All Commentary
Monday, April 1, 1974

Markets and Morals

Mr. Donway, a recent graduate of Brown University, continues to deal as a free lance student and writer with the social implications of certain philosophical issues.

Mr. Irving Kristol, speaking to the Mont Pelerin Society, raised the question whether a market society can survive, if it not only permits anti-market views, but actually fosters them insofar as they provide business opportunities. And on the assumption that it cannot, he asks whether there is in the market philosophy any reason for an entrepreneur not to invest in, say, the publication of anti-market literature. We know, as a matter of fact, that the Right has generally protested actions such as Simon and Schuster’s publication of Jerry Rubin, but could the Right do so consistently, if such a publication were profitable?

Mr. Garry Wills has carried the argument even further in Nixon Agonistes. The philosophy of the market, he says, assumes that if it is profitable to supply some good, then that good will be supplied; which means, will be supplied by someone. But that assumption is possible only if we also assume that the marketeer’s sole standard for production is: whatever is profitable. And this means that the marketeer cannot regulate his actions by any other standard, for instance, by any moral code. Thus, where Kristol says that the market society cannot maintain the ethics on which it is based, as a generally prevailing social norm, Wills says that the marketeer himself cannot maintain any ethical views.

Now it cannot be denied that such critics have been given grounds for their arguments. Professor Jeffrey Hart, in his book The American Dissent, wrote the following, approving description of Wilhelm Roepke’s thought: “To the extent that an economy is free, he points out, production goes forward at the command of the consumers, whose desires, reflected in the market, are then reflected in the decisions of the producers.” Hart contrasts this with a collectivist economy in which production goes forward at the command of bureaucrats. It would seem, then, that under any system producers can have no standards of their own, and the only question is: by whom shall they be commanded?

Similarly, in Human Action, Ludwig von Mises wrote:

In his capacity as a businessman a man is a servant of the consumers, bound to comply with their wishes… His customers’ whims and fancies are for him ultimate law, provided these customers are ready to pay for them. He is under the necessity of adjusting his conduct to the demand of the consumers. If the consumers, without a taste for the beautiful, prefer things ugly and vulgar, he must, contrary to his own conviction, supply them with such things.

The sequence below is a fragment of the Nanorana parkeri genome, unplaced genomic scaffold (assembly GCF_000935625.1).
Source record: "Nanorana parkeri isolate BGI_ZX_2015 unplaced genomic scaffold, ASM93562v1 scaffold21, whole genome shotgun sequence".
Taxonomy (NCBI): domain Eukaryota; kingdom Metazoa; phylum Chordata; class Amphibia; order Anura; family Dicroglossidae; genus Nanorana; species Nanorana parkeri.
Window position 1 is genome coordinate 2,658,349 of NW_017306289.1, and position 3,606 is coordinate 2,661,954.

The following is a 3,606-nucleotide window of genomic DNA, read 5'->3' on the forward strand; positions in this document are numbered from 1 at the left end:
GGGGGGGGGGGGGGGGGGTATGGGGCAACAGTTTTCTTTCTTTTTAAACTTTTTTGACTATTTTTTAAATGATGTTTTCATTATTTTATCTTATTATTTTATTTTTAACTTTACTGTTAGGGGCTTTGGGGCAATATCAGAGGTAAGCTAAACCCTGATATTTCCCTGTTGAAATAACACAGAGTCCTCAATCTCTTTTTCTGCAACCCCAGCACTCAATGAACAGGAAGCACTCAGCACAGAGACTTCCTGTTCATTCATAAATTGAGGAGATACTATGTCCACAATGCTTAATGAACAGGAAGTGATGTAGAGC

I suppose one can understand why, as a matter of history, the defenders of capitalism adopted this line of argument. When the New Deal was culminating the long attack on businessmen as rapacious and exploitative, the image of a servant, or even a slave, may have looked like a good way to stylize the truth that businessmen make profits only by satisfying demand. It was an intelligible if unfortunate move. (And it should be pointed out that the most powerful, pro-capitalist rejection of this image, Ayn Rand’s novel, The Fountainhead, was written in the very teeth of the New Deal.)

Consent vs. Coercion

The inherent problem with the attempted accommodation was summed up in another chapter of Human Action. In a section entitled “The Metaphorical Employment of the Terminology of Political Rule,” Mises pointed out the vogue of describing entrepreneurs as “autocrats,” or “kings”; and he also pointed out the fallacy of doing so, by making the necessary contrast between economic action, which is based on consent, and government action, which is based on coercion. The irony is that this section occurs as part of a larger one entitled “The Sovereignty of the Consumer.” The new critics of capitalism have shown us why it is as necessary to forego political metaphors about the consumer as it is to deny them about the entrepreneur.

The questions raised by these attacks can be conveniently divided into those concerning the trader, and those concerning the entrepreneur. And in each case, I believe, the correct answer can be seen to lie in a return to the basic principles of capitalism.